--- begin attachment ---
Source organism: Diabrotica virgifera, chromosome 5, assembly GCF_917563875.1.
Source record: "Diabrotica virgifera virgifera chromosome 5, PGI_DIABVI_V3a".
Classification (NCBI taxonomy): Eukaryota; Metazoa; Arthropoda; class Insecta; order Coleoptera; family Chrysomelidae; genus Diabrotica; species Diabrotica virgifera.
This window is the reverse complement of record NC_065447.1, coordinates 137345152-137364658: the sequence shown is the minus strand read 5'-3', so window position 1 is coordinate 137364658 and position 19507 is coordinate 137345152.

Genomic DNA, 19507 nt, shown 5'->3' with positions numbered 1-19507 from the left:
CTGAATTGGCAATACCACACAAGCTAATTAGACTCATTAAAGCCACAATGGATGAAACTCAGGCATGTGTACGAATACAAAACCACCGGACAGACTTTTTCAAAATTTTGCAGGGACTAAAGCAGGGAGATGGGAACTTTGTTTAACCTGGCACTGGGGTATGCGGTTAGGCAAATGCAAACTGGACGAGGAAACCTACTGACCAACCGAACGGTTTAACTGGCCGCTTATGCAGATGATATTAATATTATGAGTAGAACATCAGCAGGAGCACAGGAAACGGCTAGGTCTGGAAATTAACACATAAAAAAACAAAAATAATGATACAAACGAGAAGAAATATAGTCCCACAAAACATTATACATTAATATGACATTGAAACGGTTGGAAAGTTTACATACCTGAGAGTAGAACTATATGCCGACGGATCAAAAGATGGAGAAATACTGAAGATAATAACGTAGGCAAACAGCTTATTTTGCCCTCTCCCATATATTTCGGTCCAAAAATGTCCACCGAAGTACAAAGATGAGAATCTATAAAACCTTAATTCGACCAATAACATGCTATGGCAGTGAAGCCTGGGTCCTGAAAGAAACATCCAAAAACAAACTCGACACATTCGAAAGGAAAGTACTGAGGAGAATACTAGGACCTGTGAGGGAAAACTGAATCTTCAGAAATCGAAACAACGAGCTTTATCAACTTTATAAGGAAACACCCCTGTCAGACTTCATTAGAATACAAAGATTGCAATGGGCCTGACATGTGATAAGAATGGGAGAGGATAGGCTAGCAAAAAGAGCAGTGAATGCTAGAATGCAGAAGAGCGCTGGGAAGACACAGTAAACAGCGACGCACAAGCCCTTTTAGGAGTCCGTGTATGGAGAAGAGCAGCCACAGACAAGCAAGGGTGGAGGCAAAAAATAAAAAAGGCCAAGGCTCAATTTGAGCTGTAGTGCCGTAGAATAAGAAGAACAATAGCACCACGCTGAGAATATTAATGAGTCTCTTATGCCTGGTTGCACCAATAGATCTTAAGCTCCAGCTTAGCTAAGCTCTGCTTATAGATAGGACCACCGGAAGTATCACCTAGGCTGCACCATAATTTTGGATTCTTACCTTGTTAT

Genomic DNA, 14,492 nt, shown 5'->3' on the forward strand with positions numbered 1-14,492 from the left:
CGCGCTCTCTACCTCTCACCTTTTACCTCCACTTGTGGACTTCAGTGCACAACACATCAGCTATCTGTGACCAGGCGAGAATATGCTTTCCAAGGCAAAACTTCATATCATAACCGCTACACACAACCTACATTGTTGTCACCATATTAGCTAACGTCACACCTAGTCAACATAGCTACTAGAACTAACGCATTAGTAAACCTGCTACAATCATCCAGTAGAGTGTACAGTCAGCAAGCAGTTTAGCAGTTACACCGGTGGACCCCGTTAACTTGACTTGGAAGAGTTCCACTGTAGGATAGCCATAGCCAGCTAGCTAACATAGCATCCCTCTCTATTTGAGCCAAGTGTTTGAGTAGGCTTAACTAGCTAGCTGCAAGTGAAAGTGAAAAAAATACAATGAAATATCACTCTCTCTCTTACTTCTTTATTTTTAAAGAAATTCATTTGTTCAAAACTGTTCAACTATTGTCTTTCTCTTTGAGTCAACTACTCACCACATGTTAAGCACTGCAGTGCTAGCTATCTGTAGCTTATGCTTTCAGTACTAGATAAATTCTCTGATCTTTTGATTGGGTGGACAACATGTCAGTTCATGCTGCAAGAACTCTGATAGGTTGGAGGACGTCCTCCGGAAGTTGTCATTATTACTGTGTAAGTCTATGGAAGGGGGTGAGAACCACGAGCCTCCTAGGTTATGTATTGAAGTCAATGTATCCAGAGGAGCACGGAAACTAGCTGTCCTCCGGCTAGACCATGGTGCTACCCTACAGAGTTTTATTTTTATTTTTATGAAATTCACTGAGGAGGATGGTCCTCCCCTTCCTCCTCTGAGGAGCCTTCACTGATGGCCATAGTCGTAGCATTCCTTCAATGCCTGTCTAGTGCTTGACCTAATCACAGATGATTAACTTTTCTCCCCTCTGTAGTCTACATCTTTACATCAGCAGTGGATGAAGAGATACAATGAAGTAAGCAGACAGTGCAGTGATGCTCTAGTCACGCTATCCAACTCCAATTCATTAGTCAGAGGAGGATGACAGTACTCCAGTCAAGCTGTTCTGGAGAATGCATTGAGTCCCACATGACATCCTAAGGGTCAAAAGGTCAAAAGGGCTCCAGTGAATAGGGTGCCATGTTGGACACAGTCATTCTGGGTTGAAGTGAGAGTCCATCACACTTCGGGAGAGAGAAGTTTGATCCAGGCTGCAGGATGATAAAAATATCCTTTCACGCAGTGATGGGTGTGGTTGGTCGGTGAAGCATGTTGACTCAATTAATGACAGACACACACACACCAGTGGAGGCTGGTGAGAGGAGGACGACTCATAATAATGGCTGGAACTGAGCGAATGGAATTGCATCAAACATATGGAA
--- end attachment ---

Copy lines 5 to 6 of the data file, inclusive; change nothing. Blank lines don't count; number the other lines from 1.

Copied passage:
Genomic DNA, 19507 nt, shown 5'->3' with positions numbered 1-19507 from the left:
CTGAATTGGCAATACCACACAAGCTAATTAGACTCATTAAAGCCACAATGGATGAAACTCAGGCATGTGTACGAATACAAAACCACCGGACAGACTTTTTCAAAATTTTGCAGGGACTAAAGCAGGGAGATGGGAACTTTGTTTAACCTGGCACTGGGGTATGCGGTTAGGCAAATGCAAACTGGACGAGGAAACCTACTGACCAACCGAACGGTTTAACTGGCCGCTTATGCAGATGATATTAATATTATGAGTAGAACATCAGCAGGAGCACAGGAAACGGCTAGGTCTGGAAATTAACACATAAAAAAACAAAAATAATGATACAAACGAGAAGAAATATAGTCCCACAAAACATTATACATTAATATGACATTGAAACGGTTGGAAAGTTTACATACCTGAGAGTAGAACTATATGCCGACGGATCAAAAGATGGAGAAATACTGAAGATAATAACGTAGGCAAACAGCTTATTTTGCCCTCTCCCATATATTTCGGTCCAAAAATGTCCACCGAAGTACAAAGATGAGAATCTATAAAACCTTAATTCGACCAATAACATGCTATGGCAGTGAAGCCTGGGTCCTGAAAGAAACATCCAAAAACAAACTCGACACATTCGAAAGGAAAGTACTGAGGAGAATACTAGGACCTGTGAGGGAAAACTGAATCTTCAGAAATCGAAACAACGAGCTTTATCAACTTTATAAGGAAACACCCCTGTCAGACTTCATTAGAATACAAAGATTGCAATGGGCCTGACATGTGATAAGAATGGGAGAGGATAGGCTAGCAAAAAGAGCAGTGAATGCTAGAATGCAGAAGAGCGCTGGGAAGACACAGTAAACAGCGACGCACAAGCCCTTTTAGGAGTCCGTGTATGGAGAAGAGCAGCCACAGACAAGCAAGGGTGGAGGCAAAAAATAAAAAAGGCCAAGGCTCAATTTGAGCTGTAGTGCCGTAGAATAAGAAGAACAATAGCACCACGCTGAGAATATTAATGAGTCTCTTATGCCTGGTTGCACCAATAGATCTTAAGCTCCAGCTTAGCTAAGCTCTGCTTATAGATAGGACCACCGGAAGTATCACCTAGGCTGCACCATAATTTTGGATTCTTACCTTGTTAT